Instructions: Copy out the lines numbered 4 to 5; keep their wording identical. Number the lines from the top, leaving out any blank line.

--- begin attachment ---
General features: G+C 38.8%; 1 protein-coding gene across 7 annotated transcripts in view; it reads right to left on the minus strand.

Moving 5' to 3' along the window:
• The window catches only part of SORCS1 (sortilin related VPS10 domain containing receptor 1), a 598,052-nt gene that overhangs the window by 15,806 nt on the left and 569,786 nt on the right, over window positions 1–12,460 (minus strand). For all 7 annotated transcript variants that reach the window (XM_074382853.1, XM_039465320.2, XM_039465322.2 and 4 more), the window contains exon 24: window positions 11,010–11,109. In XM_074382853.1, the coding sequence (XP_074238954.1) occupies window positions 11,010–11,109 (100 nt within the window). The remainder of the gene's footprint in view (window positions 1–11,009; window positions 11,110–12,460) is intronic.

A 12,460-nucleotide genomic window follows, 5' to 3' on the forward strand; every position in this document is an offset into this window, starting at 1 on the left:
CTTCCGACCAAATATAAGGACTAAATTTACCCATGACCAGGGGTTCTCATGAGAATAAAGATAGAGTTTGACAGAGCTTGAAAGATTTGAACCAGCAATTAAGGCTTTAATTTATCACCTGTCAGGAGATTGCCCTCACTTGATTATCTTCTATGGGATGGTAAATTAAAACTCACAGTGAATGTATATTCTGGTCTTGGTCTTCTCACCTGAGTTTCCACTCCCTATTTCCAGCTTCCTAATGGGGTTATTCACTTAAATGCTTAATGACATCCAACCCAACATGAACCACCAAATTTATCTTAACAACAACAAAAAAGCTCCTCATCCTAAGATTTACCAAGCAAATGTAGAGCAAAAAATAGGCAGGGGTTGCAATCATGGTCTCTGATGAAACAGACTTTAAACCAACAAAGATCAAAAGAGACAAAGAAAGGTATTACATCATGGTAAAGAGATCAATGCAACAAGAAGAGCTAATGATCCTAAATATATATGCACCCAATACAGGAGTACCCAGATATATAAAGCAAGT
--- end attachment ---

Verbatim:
A 12,460-nucleotide genomic window follows, 5' to 3' on the forward strand; every position in this document is an offset into this window, starting at 1 on the left:
CTTCCGACCAAATATAAGGACTAAATTTACCCATGACCAGGGGTTCTCATGAGAATAAAGATAGAGTTTGACAGAGCTTGAAAGATTTGAACCAGCAATTAAGGCTTTAATTTATCACCTGTCAGGAGATTGCCCTCACTTGATTATCTTCTATGGGATGGTAAATTAAAACTCACAGTGAATGTATATTCTGGTCTTGGTCTTCTCACCTGAGTTTCCACTCCCTATTTCCAGCTTCCTAATGGGGTTATTCACTTAAATGCTTAATGACATCCAACCCAACATGAACCACCAAATTTATCTTAACAACAACAAAAAAGCTCCTCATCCTAAGATTTACCAAGCAAATGTAGAGCAAAAAATAGGCAGGGGTTGCAATCATGGTCTCTGATGAAACAGACTTTAAACCAACAAAGATCAAAAGAGACAAAGAAAGGTATTACATCATGGTAAAGAGATCAATGCAACAAGAAGAGCTAATGATCCTAAATATATATGCACCCAATACAGGAGTACCCAGATATATAAAGCAAGT